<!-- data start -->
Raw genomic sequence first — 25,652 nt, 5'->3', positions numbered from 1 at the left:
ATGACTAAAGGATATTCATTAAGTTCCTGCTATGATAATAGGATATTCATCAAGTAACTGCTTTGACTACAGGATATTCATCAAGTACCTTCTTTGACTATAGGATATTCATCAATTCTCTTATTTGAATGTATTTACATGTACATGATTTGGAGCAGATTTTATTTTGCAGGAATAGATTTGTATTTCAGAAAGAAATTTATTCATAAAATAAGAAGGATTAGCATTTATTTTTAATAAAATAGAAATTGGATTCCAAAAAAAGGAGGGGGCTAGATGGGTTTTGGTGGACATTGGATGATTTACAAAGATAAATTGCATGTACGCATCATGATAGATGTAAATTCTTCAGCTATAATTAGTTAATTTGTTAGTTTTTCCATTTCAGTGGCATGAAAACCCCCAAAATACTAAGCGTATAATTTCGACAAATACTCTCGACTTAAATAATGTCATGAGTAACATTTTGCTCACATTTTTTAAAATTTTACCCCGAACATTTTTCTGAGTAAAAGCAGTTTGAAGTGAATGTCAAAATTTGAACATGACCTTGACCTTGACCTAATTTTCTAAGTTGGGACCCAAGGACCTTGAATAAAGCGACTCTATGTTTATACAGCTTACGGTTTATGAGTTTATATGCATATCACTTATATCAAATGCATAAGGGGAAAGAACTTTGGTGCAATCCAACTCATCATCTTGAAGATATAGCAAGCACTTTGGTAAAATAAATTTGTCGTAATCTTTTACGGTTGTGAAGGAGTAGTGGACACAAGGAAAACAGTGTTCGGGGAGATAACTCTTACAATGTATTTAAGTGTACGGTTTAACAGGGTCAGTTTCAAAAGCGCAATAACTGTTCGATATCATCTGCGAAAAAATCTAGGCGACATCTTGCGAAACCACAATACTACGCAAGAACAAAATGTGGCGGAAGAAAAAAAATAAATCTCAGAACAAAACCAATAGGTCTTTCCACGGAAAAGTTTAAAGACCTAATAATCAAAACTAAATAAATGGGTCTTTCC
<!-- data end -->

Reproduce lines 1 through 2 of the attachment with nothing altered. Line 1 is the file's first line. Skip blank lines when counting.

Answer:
Raw genomic sequence first — 25,652 nt, 5'->3', positions numbered from 1 at the left:
ATGACTAAAGGATATTCATTAAGTTCCTGCTATGATAATAGGATATTCATCAAGTAACTGCTTTGACTACAGGATATTCATCAAGTACCTTCTTTGACTATAGGATATTCATCAATTCTCTTATTTGAATGTATTTACATGTACATGATTTGGAGCAGATTTTATTTTGCAGGAATAGATTTGTATTTCAGAAAGAAATTTATTCATAAAATAAGAAGGATTAGCATTTATTTTTAATAAAATAGAAATTGGATTCCAAAAAAAGGAGGGGGCTAGATGGGTTTTGGTGGACATTGGATGATTTACAAAGATAAATTGCATGTACGCATCATGATAGATGTAAATTCTTCAGCTATAATTAGTTAATTTGTTAGTTTTTCCATTTCAGTGGCATGAAAACCCCCAAAATACTAAGCGTATAATTTCGACAAATACTCTCGACTTAAATAATGTCATGAGTAACATTTTGCTCACATTTTTTAAAATTTTACCCCGAACATTTTTCTGAGTAAAAGCAGTTTGAAGTGAATGTCAAAATTTGAACATGACCTTGACCTTGACCTAATTTTCTAAGTTGGGACCCAAGGACCTTGAATAAAGCGACTCTATGTTTATACAGCTTACGGTTTATGAGTTTATATGCATATCACTTATATCAAATGCATAAGGGGAAAGAACTTTGGTGCAATCCAACTCATCATCTTGAAGATATAGCAAGCACTTTGGTAAAATAAATTTGTCGTAATCTTTTACGGTTGTGAAGGAGTAGTGGACACAAGGAAAACAGTGTTCGGGGAGATAACTCTTACAATGTATTTAAGTGTACGGTTTAACAGGGTCAGTTTCAAAAGCGCAATAACTGTTCGATATCATCTGCGAAAAAATCTAGGCGACATCTTGCGAAACCACAATACTACGCAAGAACAAAATGTGGCGGAAGAAAAAAAATAAATCTCAGAACAAAACCAATAGGTCTTTCCACGGAAAAGTTTAAAGACCTAATAATCAAAACTAAATAAATGGGTCTTTCC